The fact cannot be denied that Pakistani women still have a difficult time obtaining positions of leadership within Pakistani political parties. As of currently, not even a single women is a Federal Minister while only two Minister of State.

A prominent women’s rights activist believes that social stigma discourages women from taking prominent positions which might involve public appearances and contact with strangers. Patriarchy and religious conservatism vehemently argue that women are not fit to be leaders, and that they belong only in the home, looking after children, and supporting their spouses.

The inclusion of women in political parties is a wise move on all counts. But having women in senior positions of leadership is essential for countless reasons. These women serve as role models for other Pakistani girls and women; they show them that their voice and vote matters, that they too have ownership of the country and their participation is vital to the successful functioning of the nation.

Women political leaders are best placed to formulate policy that affects both Pakistani women and men in a positive way; they’ve been seen to give priority to social issues, education, health, and population welfare that have been overlooked for decades.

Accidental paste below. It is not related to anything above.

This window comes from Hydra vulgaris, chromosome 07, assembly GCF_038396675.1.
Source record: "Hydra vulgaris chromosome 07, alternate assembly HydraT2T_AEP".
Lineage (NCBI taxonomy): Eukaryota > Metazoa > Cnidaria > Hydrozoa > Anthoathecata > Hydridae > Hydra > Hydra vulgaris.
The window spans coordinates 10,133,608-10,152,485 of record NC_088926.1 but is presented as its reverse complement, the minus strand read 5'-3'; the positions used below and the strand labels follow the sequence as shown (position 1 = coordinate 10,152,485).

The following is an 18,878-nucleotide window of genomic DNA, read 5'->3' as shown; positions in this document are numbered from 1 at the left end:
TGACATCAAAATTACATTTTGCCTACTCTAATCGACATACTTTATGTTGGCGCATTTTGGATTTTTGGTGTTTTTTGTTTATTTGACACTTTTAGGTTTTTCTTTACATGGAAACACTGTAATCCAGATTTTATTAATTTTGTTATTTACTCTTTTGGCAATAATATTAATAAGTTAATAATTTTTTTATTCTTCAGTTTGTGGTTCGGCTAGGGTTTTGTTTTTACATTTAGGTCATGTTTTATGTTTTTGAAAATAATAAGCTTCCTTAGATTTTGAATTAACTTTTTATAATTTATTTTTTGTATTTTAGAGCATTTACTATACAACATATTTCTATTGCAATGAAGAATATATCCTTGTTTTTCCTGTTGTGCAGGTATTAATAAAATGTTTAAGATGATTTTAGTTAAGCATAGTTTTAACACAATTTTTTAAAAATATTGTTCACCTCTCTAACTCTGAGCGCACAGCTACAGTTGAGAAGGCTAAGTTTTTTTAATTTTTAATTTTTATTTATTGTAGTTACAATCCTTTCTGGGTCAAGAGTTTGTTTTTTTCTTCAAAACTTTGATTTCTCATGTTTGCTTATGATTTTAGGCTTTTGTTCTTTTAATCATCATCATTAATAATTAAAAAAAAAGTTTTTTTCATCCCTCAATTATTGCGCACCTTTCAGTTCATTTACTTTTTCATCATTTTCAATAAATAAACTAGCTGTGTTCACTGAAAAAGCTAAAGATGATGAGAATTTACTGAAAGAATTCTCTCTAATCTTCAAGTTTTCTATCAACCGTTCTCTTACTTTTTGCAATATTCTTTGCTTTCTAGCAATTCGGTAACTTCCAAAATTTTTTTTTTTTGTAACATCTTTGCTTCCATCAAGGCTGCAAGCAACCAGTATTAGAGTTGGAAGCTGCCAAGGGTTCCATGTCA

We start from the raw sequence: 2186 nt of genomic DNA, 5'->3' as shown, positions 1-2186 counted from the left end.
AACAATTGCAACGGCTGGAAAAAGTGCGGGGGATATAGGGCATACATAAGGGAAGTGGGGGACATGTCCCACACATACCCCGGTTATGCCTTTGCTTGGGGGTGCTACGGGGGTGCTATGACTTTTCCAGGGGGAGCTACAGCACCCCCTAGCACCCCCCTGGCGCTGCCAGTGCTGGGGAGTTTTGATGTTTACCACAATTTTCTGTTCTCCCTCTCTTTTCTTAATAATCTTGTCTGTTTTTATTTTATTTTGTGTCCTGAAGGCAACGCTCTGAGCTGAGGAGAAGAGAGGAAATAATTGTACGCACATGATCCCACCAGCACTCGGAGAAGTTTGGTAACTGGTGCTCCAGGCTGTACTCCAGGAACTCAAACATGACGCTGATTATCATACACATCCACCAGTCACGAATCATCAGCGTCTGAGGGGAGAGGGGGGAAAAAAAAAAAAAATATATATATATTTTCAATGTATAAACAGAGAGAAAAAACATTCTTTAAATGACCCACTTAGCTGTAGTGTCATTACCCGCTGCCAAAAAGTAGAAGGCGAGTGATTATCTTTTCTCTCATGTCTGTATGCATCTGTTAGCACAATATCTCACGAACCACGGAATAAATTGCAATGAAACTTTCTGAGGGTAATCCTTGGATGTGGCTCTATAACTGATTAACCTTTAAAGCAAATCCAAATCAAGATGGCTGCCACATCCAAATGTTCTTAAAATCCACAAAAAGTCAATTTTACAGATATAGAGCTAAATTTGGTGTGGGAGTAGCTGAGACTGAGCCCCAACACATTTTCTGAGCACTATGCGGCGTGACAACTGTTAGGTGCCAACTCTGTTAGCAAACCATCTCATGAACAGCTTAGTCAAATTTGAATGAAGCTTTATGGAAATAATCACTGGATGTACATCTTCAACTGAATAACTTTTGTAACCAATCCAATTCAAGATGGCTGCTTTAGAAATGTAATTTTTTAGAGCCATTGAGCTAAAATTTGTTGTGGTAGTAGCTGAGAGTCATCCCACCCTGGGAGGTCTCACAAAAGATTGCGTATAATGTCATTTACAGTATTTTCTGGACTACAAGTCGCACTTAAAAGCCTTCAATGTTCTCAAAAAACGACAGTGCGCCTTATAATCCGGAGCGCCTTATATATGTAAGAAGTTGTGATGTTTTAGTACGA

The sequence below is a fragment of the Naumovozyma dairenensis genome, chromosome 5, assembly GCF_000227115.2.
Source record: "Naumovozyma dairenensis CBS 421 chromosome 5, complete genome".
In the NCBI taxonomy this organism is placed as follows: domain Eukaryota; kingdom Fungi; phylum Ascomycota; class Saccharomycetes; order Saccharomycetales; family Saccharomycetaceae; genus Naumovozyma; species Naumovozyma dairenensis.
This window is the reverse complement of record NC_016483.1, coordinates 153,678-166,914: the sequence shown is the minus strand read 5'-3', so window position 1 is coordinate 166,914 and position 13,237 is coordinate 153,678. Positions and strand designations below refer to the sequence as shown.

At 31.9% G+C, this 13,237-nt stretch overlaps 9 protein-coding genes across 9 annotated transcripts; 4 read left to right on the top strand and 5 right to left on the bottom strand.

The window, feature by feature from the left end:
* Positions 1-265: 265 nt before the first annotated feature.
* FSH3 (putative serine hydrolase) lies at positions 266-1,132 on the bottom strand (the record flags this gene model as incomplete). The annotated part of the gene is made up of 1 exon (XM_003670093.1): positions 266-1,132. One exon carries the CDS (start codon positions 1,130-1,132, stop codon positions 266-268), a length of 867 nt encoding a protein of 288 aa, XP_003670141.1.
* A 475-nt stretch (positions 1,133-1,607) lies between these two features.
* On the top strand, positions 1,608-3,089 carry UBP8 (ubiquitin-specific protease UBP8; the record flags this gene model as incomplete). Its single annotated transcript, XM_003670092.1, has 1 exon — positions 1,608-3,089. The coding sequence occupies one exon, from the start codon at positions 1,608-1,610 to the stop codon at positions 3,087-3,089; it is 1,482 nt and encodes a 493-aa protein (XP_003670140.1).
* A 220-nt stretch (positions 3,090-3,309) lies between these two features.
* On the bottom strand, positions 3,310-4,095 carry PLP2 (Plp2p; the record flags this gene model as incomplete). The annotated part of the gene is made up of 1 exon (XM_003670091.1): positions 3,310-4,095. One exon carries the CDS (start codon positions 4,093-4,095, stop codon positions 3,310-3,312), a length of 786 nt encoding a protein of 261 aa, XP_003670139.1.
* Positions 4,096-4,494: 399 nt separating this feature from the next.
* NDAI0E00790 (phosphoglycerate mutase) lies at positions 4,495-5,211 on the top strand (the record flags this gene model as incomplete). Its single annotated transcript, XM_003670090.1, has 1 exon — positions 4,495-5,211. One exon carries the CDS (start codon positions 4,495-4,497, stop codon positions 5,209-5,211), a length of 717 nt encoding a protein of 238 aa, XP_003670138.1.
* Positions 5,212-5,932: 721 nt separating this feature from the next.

Mindset needs to be changed. Awareness programs are indispensable in this regard. As one of the major Newspapers reported that, 78 per cent of Pakistanis think that women should attend to their domestic responsibilities prior to doing any sort of political work at all.

Permitting a lack of political representation and insisting that only men can represent the concerns of half the population in the public realm is hence denying a reality that already exists and condemning half the population to political invisibility.

All political parties should follow suit. They must strive to increase representation of women and groom them to leadership positions so that all the women of Pakistan see faces they can vote for in the upcoming elections.


Fidelity! Thy Name is Woman

Nobody in their lives, at one moment or the other, might have escaped love lighting their heart and soul. A single fiery touch of love causes the ship of life to sink or stay afloat. In love, beloved is all is seen, no other sense seems to support. Worldly routine no longer matters. However, it’s neither mere looks nor skin-deep beauty that’s mesmerizing to the loving beholder. Love knows no rationale, sets no condition or criterion. Notwithstanding her dark complexion, Laila was no inferior than the beautiful rose-petals or a sizzling starry-night to Majnu. Love knows no bounds and assails without warning. Eyes, drowsy or awake, reflect of the light of love. Even a single thought of love is extraordinarily overpowering; it’s transforming.

If love is so domineering, some questions however are very daunting. What leads to break ups or who is to be blamed for broken hearts, shattered dreams and lonely frustrating nights?  Man blames woman for that, so much so that William Shakespeare, one of the greatest English poets is no exception to it. Out of distaste and distrust he proclaims: